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Teaching Me Some Economics to The Economist

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Here’s a letter to The Economist:


Your case for prohibiting, during times of crisis, so-called “price gouging” is confused (“Many economists defend disaster profiteers. They are wrong [2]”, April 11th).

To begin, contrary to your suggestion, nothing in economists’ argument against restrictions on price hikes implies that government should not subsidize the production of goods that are in short supply. Whether or not such subsidies are justified is a separate question an affirmative answer to which is not precluded by opposition to price-control legislation.

More fundamentally, while appearing to counter economists’ argument that higher prices are necessary to spur greater production of goods in high demand, you in one instance offer evidence in support of their argument and in another case dodge their argument altogether.

The evidence that you inadvertently offer in support of allowing prices to rise to market-clearing levels is your acknowledgment that “the manufacture of masks … might look simple, but producers need sterile factories and sophisticated machinery to churn out melt-blown fabric.”  Indeed. But it is precisely firms’ need to incur these unusually high costs, and to do so with uncommon speed, that justifies – and explains – the very high prices that you inexplicably insist serve no good purpose. If ramping up production quickly were easy and inexpensive, prices would hardly rise at all.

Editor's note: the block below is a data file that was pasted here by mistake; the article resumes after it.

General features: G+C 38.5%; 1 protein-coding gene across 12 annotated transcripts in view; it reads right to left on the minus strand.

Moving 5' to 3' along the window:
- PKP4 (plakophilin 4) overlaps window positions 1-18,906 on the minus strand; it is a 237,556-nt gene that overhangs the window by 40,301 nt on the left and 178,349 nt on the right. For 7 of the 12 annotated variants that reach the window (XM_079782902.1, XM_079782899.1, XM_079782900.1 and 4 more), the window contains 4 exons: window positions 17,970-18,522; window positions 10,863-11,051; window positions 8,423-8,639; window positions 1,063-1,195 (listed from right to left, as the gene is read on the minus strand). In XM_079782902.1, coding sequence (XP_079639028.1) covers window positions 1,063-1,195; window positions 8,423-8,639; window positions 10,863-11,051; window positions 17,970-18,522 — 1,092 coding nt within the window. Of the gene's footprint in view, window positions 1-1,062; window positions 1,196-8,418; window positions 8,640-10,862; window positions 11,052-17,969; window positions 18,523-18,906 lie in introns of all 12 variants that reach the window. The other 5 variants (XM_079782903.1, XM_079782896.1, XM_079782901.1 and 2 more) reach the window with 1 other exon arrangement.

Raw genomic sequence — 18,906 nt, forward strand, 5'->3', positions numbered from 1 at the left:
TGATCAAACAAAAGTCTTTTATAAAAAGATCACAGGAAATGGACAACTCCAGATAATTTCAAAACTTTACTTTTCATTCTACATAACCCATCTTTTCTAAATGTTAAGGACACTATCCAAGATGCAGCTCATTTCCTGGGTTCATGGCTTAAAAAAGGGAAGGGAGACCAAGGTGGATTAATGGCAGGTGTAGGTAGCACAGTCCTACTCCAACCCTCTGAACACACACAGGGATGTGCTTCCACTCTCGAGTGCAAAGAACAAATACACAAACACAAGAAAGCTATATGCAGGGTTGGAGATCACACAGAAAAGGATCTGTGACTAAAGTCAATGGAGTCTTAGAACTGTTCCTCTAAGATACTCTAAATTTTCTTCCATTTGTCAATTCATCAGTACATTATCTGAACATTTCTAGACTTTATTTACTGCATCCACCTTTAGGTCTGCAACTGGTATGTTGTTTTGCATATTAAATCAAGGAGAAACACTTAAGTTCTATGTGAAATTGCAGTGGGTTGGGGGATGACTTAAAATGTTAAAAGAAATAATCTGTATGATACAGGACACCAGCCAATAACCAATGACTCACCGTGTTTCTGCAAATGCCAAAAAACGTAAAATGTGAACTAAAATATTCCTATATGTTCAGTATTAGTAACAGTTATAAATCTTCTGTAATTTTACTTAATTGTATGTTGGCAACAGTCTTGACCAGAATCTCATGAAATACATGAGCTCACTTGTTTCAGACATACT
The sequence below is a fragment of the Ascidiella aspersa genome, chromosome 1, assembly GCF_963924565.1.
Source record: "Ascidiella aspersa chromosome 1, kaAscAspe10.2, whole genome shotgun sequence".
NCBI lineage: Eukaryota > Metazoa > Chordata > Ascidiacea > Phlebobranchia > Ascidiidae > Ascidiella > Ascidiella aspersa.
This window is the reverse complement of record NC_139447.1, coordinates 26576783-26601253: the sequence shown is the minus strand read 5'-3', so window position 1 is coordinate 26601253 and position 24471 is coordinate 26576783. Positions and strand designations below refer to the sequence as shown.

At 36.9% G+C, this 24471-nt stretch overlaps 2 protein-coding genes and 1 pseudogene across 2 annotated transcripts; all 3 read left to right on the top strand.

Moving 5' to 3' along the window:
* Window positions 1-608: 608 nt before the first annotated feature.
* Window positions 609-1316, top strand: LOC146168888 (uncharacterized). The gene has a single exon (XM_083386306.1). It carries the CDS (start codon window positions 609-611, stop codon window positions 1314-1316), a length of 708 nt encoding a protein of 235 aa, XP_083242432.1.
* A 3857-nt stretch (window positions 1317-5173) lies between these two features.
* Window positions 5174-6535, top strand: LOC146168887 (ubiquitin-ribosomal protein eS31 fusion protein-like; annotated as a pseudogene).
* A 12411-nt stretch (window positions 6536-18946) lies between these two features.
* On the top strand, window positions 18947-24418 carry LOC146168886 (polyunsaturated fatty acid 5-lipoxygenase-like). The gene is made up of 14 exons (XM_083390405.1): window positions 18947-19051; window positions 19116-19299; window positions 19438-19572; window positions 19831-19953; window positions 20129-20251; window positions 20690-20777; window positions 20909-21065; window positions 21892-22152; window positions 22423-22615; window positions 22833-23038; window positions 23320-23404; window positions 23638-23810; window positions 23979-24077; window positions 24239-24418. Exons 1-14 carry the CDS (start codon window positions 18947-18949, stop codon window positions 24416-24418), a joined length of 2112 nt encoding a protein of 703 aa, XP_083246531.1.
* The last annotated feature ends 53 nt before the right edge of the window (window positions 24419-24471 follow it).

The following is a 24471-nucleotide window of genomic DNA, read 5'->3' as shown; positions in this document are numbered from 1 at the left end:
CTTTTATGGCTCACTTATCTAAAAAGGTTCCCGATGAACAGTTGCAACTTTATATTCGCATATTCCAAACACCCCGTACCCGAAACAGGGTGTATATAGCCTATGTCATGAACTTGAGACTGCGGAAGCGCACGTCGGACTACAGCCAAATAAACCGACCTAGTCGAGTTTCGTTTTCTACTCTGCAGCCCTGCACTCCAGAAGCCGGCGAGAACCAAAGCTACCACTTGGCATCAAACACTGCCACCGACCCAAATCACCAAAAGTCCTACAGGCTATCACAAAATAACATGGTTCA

You dodge economists’ argument against price controls when you identify regulation rather than profit as a motivation that recently incited some producers to accelerate production of masks. Yes, but so what? No economist has ever denied the obvious reality that government can compel or coax producers in the short run to increase outputs without raising prices. This reality, however – and unlike higher prices – ensures neither that industry will retain sufficient capacity to maintain ramped-up output over the long run, nor that the increased quantities produced in the short-run will likely find their way into the hands of buyers most in need of the goods.

Donald J. Boudreaux
Professor of Economics
Martha and Nelson Getchell Chair for the Study of Free Market Capitalism at the Mercatus Center
George Mason University
Fairfax, VA 22030